I've never striked in my life! I only became a member of the union in Bangor. But now I am a member, and there is a strike coming up. An enormous big fat one! The unions don't like what the universities are doing with our pensions. I admit I haven't read upon the details, but it looks like they are indeed at peril. I was a bit too busy being grateful I had a job to start with to consider my pension too much! But then the union does that in my place, and you can't avoid it. Not that avoiding informing yourself on your pension is such a good thing to start with.
So will I strike? Will I strike the whole period? Will I just sit at home and secretly do the work anyway? I don't know! The problem is that it is the entire education sector that the unions want to put pressure on. And the only way through which I can do that is through putting pressure on the students. But it's nothing to do with them! It feels wrong to disadvantage them. But I can't really disadvantage anyone else.
So now what? I know that in the long run I am better off with a good pension, but it's difficult to now not focus on the short term. My options now are: strike. That means: missing lectures by my fellow teaching staff on Climate and Climate Change, missing meetings on changing teaching, miss a CV clinic for students I had promised, miss several student events where I am supposed to convince them all to fill out the National Student Survey (it's important in this country!), miss my own tutorial in the Communicating Science module, miss one or more meeting with my personal tutees, miss meetings with my dissertation student, miss a Board of Studies meeting, miss exam feedback sessions, miss a practical, miss Jeff's seminar, and God knows what else ends up being planned there in the meantime. It's not even so much as my Climate and Climate Change module will not have any contact hours by me in that period. Oh and I can't mark my students' essays either, of course! Or prepare for upcoming teaching. And upcoming other tasks (to do with Peer Guides, for instance). At least not then. The work will have to be done anyway. And it also means I lose half a monthly wage in a time that's the most expensive one I have ever lived through, what with the house and all. So I disappoint my students, get no money and end up with twice the work after the strike. Doesn't sound nice!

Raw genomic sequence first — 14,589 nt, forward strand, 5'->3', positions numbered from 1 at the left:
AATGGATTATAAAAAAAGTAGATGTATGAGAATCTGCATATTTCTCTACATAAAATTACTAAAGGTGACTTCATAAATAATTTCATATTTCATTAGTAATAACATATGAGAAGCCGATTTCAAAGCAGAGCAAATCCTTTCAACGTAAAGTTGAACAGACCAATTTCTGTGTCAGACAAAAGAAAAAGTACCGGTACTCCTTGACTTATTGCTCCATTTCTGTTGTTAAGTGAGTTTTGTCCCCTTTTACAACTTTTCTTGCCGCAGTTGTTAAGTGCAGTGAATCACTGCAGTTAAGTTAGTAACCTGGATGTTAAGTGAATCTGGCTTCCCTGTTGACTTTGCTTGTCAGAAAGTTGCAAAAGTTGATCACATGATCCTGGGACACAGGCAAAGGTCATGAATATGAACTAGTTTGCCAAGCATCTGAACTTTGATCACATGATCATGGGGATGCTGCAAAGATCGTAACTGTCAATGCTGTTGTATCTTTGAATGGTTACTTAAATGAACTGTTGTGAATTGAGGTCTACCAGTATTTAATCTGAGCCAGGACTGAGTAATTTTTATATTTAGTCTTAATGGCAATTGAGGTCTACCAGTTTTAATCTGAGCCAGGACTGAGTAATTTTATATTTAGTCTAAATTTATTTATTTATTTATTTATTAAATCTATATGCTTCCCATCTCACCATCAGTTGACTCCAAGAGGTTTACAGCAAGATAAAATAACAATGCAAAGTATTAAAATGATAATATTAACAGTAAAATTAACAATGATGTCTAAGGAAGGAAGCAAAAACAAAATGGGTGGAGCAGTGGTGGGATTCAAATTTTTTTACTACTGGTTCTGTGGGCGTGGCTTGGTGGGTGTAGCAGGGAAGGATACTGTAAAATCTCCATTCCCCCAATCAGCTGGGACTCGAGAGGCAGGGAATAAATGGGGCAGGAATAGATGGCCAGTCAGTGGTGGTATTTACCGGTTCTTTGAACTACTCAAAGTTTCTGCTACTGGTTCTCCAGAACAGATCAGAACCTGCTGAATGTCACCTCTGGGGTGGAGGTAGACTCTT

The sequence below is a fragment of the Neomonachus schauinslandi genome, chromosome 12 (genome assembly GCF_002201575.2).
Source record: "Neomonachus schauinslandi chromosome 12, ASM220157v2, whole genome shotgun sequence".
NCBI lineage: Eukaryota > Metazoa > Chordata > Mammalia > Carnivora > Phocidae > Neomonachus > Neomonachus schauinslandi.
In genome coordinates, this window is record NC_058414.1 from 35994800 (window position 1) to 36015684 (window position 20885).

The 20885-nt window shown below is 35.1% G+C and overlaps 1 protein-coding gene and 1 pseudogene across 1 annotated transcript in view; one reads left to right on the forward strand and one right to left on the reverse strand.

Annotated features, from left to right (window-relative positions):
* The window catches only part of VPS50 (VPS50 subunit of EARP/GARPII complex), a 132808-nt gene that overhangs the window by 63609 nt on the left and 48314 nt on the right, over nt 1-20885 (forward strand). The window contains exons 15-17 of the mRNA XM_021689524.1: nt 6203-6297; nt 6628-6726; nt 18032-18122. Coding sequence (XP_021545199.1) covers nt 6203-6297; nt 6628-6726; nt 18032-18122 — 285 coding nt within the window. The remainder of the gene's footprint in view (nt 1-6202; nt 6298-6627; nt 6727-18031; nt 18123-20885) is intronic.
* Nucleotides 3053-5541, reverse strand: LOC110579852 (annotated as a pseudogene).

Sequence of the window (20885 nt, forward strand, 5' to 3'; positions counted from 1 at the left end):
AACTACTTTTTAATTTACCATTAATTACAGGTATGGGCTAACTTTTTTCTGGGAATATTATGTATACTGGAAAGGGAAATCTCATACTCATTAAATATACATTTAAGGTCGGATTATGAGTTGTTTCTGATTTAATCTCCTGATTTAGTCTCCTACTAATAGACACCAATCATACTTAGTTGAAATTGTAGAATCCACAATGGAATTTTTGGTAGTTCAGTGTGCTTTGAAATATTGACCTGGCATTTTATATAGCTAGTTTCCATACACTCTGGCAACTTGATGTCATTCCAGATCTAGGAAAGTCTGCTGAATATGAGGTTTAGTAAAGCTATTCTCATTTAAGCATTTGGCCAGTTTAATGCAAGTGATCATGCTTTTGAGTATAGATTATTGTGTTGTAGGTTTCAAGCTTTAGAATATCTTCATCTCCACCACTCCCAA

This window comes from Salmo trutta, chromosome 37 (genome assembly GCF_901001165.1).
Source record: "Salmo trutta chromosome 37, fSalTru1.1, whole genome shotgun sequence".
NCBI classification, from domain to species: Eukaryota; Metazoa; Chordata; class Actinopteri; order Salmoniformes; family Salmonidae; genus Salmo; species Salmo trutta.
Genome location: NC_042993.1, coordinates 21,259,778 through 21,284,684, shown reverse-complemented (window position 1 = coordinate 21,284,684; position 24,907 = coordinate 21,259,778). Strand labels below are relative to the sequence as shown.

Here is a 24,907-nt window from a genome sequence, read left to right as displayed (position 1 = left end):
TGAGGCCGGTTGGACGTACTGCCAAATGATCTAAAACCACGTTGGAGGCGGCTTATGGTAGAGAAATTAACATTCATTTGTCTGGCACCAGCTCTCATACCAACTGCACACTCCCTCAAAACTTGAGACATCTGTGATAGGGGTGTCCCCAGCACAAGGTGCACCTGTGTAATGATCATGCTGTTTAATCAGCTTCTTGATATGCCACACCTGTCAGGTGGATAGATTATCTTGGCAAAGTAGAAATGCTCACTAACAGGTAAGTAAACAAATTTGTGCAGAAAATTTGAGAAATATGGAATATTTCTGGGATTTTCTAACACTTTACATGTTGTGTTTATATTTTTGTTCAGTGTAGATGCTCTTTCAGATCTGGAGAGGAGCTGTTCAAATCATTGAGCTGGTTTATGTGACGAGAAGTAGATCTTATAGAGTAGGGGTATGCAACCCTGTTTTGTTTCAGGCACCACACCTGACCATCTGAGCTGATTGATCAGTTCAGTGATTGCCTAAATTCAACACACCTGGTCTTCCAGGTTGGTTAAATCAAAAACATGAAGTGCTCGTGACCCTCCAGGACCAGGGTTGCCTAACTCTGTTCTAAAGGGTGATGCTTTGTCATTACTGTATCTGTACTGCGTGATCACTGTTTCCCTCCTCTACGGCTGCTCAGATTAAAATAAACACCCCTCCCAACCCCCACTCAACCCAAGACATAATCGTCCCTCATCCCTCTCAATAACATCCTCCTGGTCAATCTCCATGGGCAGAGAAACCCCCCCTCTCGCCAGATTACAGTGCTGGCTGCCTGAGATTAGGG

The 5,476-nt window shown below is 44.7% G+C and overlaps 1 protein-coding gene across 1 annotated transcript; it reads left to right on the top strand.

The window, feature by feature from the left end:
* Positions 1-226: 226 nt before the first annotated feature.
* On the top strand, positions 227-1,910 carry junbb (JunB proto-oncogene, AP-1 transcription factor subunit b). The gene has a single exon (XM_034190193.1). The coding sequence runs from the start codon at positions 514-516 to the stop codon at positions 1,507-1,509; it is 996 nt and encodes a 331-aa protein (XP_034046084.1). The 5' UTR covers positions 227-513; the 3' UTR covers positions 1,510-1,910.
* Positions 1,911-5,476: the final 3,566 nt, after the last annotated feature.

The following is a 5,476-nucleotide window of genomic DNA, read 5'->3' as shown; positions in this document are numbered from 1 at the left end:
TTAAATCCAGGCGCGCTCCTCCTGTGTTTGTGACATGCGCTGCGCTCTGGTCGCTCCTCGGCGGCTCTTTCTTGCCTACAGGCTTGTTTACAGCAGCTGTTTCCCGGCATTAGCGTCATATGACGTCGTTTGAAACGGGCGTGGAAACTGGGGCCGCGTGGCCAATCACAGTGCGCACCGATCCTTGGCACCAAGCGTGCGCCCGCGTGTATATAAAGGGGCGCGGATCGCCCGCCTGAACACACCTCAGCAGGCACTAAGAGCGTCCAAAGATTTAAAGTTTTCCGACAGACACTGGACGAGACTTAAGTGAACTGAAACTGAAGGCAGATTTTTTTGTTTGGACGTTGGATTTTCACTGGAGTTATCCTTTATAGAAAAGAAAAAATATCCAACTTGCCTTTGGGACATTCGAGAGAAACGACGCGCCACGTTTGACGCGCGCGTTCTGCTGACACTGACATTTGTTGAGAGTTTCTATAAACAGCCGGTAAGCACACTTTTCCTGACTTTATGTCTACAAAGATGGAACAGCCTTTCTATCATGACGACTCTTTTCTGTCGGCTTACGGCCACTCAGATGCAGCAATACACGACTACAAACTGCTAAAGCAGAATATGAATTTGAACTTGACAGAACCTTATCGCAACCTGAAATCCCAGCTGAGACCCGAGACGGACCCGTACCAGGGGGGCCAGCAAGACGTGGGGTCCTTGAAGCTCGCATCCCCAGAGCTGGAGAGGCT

Or I turn scab. I can, of course. But having immersed myself in Welsh culture has made crystal clear that's not the done thing around here. Remember the big quarrymen's strikes! These are very far from forgotten around here. And the stigma of scab (bradwr, or cynffonnwr, in Welsh) is very alive. When I mentioned the strike to my Climate and Climate Change students they were not upset about teaching perhaps not taking place, but one student immediately pointed out I cannot turn scab. And especially when moving to Bethesda! Oh dear. What to do?
I can also do something in between; not go to work but secretly work at home. But working for no money with poor facilities and doused in shame doesn't sound too attractive either.
I think that's the problem with being academic staff. So open to exploitation as the idea of striking is so fraught with difficulties! Watch this space...